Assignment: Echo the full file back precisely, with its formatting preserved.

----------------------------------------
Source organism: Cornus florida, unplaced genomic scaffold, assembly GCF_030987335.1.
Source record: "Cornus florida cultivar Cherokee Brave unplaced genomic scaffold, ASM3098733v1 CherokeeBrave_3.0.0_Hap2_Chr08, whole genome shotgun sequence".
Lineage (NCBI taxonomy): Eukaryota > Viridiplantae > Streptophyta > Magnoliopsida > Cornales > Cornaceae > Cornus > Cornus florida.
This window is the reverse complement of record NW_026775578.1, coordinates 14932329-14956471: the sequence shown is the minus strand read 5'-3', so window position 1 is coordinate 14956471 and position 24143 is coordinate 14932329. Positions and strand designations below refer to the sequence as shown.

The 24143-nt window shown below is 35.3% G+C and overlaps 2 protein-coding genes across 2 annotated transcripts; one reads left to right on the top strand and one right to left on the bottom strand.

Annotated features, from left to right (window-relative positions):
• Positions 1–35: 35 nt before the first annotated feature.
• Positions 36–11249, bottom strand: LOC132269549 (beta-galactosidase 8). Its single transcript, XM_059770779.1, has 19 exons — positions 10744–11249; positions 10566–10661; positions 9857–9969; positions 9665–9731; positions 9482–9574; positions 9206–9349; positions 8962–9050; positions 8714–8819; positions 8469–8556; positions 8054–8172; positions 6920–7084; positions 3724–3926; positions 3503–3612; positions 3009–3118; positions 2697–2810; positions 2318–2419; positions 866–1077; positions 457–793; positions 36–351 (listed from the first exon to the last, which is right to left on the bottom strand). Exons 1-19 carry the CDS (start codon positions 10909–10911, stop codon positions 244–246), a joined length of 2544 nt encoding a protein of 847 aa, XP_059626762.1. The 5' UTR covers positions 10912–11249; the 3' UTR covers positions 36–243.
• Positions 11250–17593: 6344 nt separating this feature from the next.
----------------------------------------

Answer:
Source organism: Cornus florida, unplaced genomic scaffold, assembly GCF_030987335.1.
Source record: "Cornus florida cultivar Cherokee Brave unplaced genomic scaffold, ASM3098733v1 CherokeeBrave_3.0.0_Hap2_Chr08, whole genome shotgun sequence".
Lineage (NCBI taxonomy): Eukaryota > Viridiplantae > Streptophyta > Magnoliopsida > Cornales > Cornaceae > Cornus > Cornus florida.
This window is the reverse complement of record NW_026775578.1, coordinates 14932329-14956471: the sequence shown is the minus strand read 5'-3', so window position 1 is coordinate 14956471 and position 24143 is coordinate 14932329. Positions and strand designations below refer to the sequence as shown.

The 24143-nt window shown below is 35.3% G+C and overlaps 2 protein-coding genes across 2 annotated transcripts; one reads left to right on the top strand and one right to left on the bottom strand.

Annotated features, from left to right (window-relative positions):
• Positions 1–35: 35 nt before the first annotated feature.
• Positions 36–11249, bottom strand: LOC132269549 (beta-galactosidase 8). Its single transcript, XM_059770779.1, has 19 exons — positions 10744–11249; positions 10566–10661; positions 9857–9969; positions 9665–9731; positions 9482–9574; positions 9206–9349; positions 8962–9050; positions 8714–8819; positions 8469–8556; positions 8054–8172; positions 6920–7084; positions 3724–3926; positions 3503–3612; positions 3009–3118; positions 2697–2810; positions 2318–2419; positions 866–1077; positions 457–793; positions 36–351 (listed from the first exon to the last, which is right to left on the bottom strand). Exons 1-19 carry the CDS (start codon positions 10909–10911, stop codon positions 244–246), a joined length of 2544 nt encoding a protein of 847 aa, XP_059626762.1. The 5' UTR covers positions 10912–11249; the 3' UTR covers positions 36–243.
• Positions 11250–17593: 6344 nt separating this feature from the next.